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DEALER RECEIVES $7,500,001 GM SETTLEMENT

 DEALER RECEIVES $7,500,001 GM SETTLEMENT
 /ADVANCE/CLEVELAND, Nov. 16 /PRNewswire/ -- Cleveland attorneys


Nicholas M. DeVito and Stanley Morganstern, specialists in auto dealer litigation, confirmed that General Motors Corporation today paid $7,500,001 in settlement of a lawsuit filed by Daniel W. Nester, Naples, Fla. The money comes as part of a settlement to a case Nester initiated 10 years ago, seeking damages because GM had literally forced his dealership out of business.
 The case was originally filed July 9, 1982, and the initial trial was before Judge Robert B. Ford in Lake County, Ohio. On Sept. 19, 1989 a unanimous jury returned a verdict for Nester against General Motors for $5.3 million. Under the Ohio Dealer Act, this was doubled by Judge Ford to $10.6 million. This was the largest verdict and judgment of its kind in Ohio, and the settlement paid by General Motors today is believed to be the largest ever paid by an auto manufacturer to a dealer.
 The Court of Appeals for the Eleventh District in Warren, Ohio affirmed that General Motors' liability for failing to deal in good faith with Nester. The court found that General Motors had discriminated in the allocation of cars to Evans Chevrolet, causing the dealership to go out of business. The appellate court, however, ordered a retrial on the issue of damages and attorneys' fees. The day before the case was scheduled to be retried, General Motors, facing a potential $20 million judgment, agreed to the settlement.
 This car manufacturer/car dealer story is not unique, Nester noted, but it is the first time a dealer has had the stamina to pursue his rights through the courts. The case had its start in 1954 when Evans Chevrolet went into business in Lake County. The dealership prospered until 1979 when Classic Chevrolet opened in Mentor just 4 miles away.
 "This was not just another dealer," Nester pointed out. "Classic was a 'factory store,' largely owned by General Motors at the time." In '79, the gas shortage and a doubling of gas prices created huge demand for fuel efficient cars. For Chevrolet, this meant Monzas and Chevettes and Citations were the hot sellers. Nester's established dealership, according to court documents, received a fraction of these cars that GM allocated to Classic. "Chevrolet distribution to our customers took longer," Nester said, "in comparison to Classic's, further limiting Evans' ability to compete.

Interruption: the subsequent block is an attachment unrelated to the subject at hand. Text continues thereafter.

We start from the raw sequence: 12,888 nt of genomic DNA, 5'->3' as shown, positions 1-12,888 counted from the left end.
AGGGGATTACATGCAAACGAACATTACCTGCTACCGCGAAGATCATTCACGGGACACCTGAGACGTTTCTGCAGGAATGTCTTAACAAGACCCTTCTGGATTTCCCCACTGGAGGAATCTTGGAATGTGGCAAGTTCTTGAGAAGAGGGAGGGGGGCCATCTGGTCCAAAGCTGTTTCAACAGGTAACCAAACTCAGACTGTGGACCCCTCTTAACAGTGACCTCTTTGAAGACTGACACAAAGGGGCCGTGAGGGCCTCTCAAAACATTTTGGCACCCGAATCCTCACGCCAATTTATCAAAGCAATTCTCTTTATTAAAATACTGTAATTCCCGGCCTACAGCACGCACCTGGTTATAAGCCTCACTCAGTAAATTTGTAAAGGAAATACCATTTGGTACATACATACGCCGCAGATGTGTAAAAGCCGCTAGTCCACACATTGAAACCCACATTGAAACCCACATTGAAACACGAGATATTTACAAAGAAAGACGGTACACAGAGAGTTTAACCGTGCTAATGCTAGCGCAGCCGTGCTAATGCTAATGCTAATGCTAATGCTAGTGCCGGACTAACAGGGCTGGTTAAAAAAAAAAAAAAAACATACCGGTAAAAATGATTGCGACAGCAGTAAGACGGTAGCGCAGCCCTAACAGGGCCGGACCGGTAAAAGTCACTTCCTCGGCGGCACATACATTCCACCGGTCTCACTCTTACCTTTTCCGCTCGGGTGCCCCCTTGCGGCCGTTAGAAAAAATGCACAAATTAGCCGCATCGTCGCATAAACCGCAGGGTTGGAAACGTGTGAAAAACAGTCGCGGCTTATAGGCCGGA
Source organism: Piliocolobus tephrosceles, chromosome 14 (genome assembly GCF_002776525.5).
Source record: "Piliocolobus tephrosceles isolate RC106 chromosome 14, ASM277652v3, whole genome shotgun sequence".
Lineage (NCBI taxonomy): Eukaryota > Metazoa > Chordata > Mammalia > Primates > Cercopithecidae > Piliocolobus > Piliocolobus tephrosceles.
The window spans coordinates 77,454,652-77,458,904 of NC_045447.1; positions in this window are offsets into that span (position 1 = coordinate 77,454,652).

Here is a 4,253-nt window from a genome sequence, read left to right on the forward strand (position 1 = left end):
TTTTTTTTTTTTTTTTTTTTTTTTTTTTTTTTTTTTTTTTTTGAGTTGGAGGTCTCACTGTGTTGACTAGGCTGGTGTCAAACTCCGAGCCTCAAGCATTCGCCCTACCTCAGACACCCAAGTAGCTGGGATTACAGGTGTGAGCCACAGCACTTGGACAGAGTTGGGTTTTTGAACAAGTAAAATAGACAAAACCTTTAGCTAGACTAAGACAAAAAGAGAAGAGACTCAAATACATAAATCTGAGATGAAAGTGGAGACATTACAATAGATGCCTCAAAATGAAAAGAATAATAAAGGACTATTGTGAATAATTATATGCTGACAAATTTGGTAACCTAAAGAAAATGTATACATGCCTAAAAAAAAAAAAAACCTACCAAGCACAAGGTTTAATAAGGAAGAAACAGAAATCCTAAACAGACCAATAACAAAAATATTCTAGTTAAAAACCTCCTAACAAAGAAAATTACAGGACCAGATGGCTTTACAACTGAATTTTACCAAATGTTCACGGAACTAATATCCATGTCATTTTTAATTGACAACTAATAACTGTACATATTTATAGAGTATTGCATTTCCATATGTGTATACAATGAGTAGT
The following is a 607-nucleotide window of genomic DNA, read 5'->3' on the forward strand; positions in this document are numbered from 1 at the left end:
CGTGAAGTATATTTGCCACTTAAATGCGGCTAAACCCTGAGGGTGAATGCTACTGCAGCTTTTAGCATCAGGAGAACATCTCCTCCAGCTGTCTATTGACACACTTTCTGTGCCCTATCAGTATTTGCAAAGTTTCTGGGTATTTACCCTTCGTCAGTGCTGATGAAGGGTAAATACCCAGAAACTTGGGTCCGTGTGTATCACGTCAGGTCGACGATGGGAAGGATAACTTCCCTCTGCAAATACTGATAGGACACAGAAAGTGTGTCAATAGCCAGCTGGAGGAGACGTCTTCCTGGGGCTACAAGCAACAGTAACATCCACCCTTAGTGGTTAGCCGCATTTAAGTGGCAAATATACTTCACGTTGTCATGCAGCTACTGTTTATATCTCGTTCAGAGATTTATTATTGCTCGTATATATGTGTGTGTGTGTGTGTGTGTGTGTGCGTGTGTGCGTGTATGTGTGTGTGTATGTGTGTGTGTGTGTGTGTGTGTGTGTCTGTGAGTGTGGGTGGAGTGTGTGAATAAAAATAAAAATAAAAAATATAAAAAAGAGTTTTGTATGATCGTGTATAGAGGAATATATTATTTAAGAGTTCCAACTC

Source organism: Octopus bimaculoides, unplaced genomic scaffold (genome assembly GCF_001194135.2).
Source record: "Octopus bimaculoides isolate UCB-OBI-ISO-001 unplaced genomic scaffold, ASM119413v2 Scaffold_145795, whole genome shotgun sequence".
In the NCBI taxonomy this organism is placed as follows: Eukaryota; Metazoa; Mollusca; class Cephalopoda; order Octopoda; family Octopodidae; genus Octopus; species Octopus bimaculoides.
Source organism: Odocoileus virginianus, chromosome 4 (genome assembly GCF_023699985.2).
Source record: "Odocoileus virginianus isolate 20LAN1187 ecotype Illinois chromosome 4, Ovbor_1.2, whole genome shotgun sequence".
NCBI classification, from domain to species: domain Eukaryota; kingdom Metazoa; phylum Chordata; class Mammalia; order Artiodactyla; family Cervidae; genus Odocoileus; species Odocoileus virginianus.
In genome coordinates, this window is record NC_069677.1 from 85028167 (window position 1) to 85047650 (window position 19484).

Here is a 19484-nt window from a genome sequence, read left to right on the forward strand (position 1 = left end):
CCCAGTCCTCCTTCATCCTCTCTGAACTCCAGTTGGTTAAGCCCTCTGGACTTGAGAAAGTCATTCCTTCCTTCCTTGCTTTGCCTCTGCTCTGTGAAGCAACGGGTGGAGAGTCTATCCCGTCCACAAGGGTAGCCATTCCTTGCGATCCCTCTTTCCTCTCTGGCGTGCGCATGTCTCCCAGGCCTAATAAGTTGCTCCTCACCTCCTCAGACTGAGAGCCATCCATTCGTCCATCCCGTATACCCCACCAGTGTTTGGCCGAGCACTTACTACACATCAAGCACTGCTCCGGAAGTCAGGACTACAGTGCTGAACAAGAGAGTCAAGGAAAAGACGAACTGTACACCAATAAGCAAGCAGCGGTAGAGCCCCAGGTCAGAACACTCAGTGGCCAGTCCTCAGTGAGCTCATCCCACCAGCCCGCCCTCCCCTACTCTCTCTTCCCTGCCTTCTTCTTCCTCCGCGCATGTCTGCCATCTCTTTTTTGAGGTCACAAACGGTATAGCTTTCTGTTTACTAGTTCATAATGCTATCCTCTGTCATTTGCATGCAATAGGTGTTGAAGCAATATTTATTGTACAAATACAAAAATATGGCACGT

"A dealer without cars isn't a dealer," Nester said, and the court accepted the argument that this "starvation" led to his dealership's demise.
 A key factor in forging the settlement was the expected testimony of Nester's expert witness, Professor John P. Matthews, chairman of the Department of Quantitative Analysis at the University of Wisconsin.
 DeVito and Morganstern represented Nester during the 10-year legal fight, while Matthews provided critical statistical support. "I can't say enough for our legal team," Nester said. "They did a brilliant job of preparing the case, sifting through boxcars of documents and keeping at it over the decade of litigation. They took on the world's largest corporation and the country's second largest law firm (Jones, Day, Reavis & Pogue) -- and won."
 Describing the 10-year ordeal, Nester said, "The money's important, but I did this to prove the demise of my dealership was the result of GM's actions. The longer GM dragged out the case, the more determined I was to win."
 Nester went on to explain, "Historically, manufacturers have had all the advantages over their dealers. They control the distribution. They have all the records. They do all the surveys. They make all the rules. Dealers follow them, no matter how unfair. I think this case begins to level the playing field for dealers and manufacturers."
 Nester and his legal counsel and expert witness -- DeVito, Morganstern and Matthews -- have compiled a substantial amount of expertise in the arcane field of dealer/manufacturer relationships. Nester indicated that he was interested in making it available to dealers in order to "keep the playing field level" for dealers in their relationships with automobile manufacturers.
 -0- 11/16/92
 /CONTACT: Nicholas M. DeVito, Nicholas M. DeVito & Associates, 216-687-1212; Stanley Morganstern, Morganstern & MacAdams Co. LPA, 216-621-4244; or Dan Nester, 813-775-7777/ CO: Nicholas M. DeVito & Associates; Morganstern & MacAdams Co. LPA ST: Ohio IN: AUT SU:


BM -- CL001 -- 0993 11/14/92 10:00 EST
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Date:Nov 14, 1992
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